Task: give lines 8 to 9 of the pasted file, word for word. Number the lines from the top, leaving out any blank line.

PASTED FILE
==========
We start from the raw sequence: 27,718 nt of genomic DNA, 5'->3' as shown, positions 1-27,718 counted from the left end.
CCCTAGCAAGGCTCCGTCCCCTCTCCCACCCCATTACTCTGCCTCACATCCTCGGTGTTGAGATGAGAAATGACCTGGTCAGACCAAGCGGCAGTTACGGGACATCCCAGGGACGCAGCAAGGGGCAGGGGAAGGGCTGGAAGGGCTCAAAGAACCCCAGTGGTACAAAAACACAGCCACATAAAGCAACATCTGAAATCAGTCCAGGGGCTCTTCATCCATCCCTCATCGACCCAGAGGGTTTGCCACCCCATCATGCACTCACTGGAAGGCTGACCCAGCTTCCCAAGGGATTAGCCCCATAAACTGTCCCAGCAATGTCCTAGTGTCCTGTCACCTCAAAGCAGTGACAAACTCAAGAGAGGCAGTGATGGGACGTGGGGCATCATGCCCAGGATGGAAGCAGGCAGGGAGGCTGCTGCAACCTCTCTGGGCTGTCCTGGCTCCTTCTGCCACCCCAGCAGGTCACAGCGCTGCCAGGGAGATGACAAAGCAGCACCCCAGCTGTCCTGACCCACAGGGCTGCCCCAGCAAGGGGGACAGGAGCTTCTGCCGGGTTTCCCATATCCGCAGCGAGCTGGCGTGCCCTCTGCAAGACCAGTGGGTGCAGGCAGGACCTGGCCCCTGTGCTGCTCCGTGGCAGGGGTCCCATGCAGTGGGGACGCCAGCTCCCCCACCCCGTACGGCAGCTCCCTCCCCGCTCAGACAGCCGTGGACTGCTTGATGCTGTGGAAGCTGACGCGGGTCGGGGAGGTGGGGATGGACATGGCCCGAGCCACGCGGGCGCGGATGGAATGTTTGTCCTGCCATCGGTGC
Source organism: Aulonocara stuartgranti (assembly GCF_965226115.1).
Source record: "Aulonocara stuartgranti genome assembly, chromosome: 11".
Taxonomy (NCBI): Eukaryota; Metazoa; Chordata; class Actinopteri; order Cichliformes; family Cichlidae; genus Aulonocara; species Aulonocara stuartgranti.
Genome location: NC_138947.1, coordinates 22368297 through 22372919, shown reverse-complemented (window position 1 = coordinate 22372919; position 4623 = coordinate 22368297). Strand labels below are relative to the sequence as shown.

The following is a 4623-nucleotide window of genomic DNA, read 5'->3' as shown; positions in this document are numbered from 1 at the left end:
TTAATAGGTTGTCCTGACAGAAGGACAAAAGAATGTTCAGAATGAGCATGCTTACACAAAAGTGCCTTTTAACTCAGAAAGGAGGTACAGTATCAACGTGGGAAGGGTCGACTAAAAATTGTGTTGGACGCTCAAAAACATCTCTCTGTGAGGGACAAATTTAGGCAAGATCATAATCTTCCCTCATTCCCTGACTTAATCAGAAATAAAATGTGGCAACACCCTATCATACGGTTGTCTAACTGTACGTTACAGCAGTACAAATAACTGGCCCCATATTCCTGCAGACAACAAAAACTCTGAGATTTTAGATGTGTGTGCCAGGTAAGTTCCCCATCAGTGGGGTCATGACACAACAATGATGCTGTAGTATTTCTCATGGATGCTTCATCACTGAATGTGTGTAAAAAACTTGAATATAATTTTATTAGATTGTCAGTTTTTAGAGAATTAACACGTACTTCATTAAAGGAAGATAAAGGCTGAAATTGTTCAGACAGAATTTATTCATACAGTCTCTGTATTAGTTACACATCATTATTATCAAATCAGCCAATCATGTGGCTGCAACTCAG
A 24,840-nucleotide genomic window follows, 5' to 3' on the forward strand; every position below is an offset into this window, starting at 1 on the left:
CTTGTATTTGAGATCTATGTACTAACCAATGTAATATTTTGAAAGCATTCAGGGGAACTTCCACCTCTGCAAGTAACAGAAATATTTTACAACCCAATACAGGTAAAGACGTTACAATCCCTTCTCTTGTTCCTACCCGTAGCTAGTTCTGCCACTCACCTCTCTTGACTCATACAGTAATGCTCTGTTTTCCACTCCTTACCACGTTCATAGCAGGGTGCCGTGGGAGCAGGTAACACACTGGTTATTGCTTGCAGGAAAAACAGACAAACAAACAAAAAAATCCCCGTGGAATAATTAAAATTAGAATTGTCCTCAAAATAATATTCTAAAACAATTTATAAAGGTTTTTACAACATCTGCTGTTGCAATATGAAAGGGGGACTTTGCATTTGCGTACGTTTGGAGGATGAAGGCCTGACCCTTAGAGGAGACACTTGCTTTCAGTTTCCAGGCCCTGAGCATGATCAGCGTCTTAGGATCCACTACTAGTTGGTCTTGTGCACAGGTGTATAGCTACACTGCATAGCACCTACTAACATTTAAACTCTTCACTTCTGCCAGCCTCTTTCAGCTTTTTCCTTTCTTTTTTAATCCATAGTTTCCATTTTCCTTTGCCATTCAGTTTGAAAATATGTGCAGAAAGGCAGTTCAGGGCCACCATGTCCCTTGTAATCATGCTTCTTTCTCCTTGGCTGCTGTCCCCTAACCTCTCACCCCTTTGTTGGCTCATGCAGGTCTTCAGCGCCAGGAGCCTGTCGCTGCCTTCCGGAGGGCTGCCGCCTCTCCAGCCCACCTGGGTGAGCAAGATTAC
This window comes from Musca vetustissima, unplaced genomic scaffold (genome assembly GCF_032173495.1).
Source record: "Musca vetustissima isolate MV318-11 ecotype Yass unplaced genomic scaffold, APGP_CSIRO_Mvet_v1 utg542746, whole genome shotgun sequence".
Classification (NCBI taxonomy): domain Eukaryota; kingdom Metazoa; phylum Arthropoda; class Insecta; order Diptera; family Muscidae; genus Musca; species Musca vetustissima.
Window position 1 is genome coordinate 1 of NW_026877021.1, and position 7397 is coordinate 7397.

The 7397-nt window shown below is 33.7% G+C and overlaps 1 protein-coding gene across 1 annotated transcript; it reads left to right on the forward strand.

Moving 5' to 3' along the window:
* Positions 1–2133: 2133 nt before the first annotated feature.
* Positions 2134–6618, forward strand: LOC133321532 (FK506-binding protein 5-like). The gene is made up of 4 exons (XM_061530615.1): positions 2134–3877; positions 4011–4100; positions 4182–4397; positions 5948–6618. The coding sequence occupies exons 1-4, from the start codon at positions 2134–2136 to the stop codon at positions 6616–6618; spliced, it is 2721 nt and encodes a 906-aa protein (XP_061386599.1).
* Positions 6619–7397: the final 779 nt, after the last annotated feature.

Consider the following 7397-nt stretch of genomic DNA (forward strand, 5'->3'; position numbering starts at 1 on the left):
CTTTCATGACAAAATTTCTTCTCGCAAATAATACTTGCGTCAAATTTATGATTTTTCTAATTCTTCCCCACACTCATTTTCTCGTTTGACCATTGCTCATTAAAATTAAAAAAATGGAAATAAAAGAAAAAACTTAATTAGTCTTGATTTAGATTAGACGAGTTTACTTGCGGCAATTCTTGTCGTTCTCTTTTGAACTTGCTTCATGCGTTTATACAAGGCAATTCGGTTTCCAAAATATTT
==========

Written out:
TTAATAGGTTGTCCTGACAGAAGGACAAAAGAATGTTCAGAATGAGCATGCTTACACAAAAGTGCCTTTTAACTCAGAAAGGAGGTACAGTATCAACGTGGGAAGGGTCGACTAAAAATTGTGTTGGACGCTCAAAAACATCTCTCTGTGAGGGACAAATTTAGGCAAGATCATAATCTTCCCTCATTCCCTGACTTAATCAGAAATAAAATGTGGCAACACCCTATCATACGGTTGTCTAACTGTACGTTACAGCAGTACAAATAACTGGCCCCATATTCCTGCAGACAACAAAAACTCTGAGATTTTAGATGTGTGTGCCAGGTAAGTTCCCCATCAGTGGGGTCATGACACAACAATGATGCTGTAGTATTTCTCATGGATGCTTCATCACTGAATGTGTGTAAAAAACTTGAATATAATTTTATTAGATTGTCAGTTTTTAGAGAATTAACACGTACTTCATTAAAGGAAGATAAAGGCTGAAATTGTTCAGACAGAATTTATTCATACAGTCTCTGTATTAGTTACACATCATTATTATCAAATCAGCCAATCATGTGGCTGCAACTCAG
A 24,840-nucleotide genomic window follows, 5' to 3' on the forward strand; every position below is an offset into this window, starting at 1 on the left: